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I have an architecture which requires a certain subset of data to be more heavily secured and encrypted. The main parameters which I believe meet the scope of the project are as follows:

  • Data should be encrypted in transit
  • Data should be encrypted at rest
  • The API Server should never be handling unencrypted data of this type
  • A developer/sysadmin/db admin should not have sufficient information in a vacuum to compromise encrypted data
  • Data should only be decrypt-able by authenticated end users who have permissions to access those resources

Architecture

  • A Mobile app on iOS/Android
    • User sessions have a new RSA Key Pair after each log in/token expiration
  • An API Server (secured vis TLS)
    • The API Server has it's own private key for encrypting data to the database
  • A Database Server

Initial Model

I've roughly conceived what I think will be a close fit for this system and would like to see how it stands up to some educated criticisms. The initial design is as follows:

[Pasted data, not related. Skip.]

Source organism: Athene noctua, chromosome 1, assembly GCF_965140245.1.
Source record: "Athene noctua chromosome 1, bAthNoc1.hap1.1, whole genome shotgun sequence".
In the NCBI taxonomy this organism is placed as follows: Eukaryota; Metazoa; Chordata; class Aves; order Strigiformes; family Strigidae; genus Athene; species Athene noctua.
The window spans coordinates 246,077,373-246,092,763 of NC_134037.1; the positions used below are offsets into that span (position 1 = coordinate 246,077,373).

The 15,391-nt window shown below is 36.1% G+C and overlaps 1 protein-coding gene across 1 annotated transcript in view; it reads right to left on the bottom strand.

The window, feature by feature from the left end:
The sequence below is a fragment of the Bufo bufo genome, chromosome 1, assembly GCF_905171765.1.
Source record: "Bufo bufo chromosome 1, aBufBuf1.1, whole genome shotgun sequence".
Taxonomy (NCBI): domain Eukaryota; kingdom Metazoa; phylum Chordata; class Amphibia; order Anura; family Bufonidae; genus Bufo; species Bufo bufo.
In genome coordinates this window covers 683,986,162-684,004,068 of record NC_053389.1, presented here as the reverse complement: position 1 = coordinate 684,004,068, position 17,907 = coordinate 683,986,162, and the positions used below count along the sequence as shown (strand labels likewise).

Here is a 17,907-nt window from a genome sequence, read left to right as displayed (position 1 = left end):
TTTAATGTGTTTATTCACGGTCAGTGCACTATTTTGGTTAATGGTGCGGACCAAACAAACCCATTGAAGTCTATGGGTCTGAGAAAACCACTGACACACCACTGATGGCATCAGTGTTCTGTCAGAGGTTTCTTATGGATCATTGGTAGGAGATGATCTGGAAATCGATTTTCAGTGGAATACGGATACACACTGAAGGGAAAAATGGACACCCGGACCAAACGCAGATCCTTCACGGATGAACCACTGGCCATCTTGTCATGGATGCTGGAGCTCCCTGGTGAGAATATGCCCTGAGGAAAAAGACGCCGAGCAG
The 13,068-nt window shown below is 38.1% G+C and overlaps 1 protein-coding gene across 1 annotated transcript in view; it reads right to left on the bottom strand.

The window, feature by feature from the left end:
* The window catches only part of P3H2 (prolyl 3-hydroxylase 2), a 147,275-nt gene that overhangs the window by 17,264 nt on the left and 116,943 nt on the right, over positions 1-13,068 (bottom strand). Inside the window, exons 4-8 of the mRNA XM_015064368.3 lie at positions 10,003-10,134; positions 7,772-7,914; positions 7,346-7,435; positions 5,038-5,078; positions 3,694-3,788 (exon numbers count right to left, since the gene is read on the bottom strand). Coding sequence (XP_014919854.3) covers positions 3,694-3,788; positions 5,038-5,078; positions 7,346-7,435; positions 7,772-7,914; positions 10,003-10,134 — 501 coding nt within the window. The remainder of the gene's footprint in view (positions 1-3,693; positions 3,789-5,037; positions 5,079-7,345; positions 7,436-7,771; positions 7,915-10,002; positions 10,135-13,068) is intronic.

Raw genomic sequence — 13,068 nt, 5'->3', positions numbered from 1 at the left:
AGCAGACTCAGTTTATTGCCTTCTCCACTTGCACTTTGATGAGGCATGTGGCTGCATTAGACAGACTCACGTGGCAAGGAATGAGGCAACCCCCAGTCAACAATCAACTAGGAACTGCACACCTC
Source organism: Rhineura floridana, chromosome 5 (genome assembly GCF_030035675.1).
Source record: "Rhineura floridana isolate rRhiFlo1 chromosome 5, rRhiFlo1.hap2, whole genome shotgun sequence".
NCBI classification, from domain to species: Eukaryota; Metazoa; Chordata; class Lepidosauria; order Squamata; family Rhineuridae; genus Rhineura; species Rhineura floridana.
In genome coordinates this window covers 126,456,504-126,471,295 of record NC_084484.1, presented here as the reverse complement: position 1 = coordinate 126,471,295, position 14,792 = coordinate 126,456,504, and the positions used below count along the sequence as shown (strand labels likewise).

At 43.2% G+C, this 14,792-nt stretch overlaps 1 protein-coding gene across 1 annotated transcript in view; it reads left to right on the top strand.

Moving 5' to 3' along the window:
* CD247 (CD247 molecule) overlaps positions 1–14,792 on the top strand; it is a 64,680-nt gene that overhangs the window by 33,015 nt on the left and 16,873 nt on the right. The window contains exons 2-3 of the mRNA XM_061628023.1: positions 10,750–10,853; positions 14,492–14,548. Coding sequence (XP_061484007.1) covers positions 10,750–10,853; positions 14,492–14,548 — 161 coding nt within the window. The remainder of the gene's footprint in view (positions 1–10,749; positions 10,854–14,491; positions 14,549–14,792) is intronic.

Authentication

  • A user logs into the mobile app (the client).
  • After a successful authentication, the client generates an RSA Key Pair
  • After a key pair is generated the private key is stored securely on the local device and the public key is sent to the api to be stored in the end users session.

Creating A Shared Encrypted Resource Group

  • A logged in user sends an api request (via the client) to create a resource group POST /resource-group
  • The API receives the POST request and creates the resource-group, during creation the group is assigned it's own RSA Key Pair, that private key is encrypted with the server key for database storage AND encrypted with the clients public key and returned to the client

Creating A Shared Encrypted Resource In a Group

  • A logged in user sends an api request (via the client) to create a new resource inside of a resource-group, the resource has data encrypted with the resource-group key POST resource { groupId, dataEncryptedWithResourceGroupKey }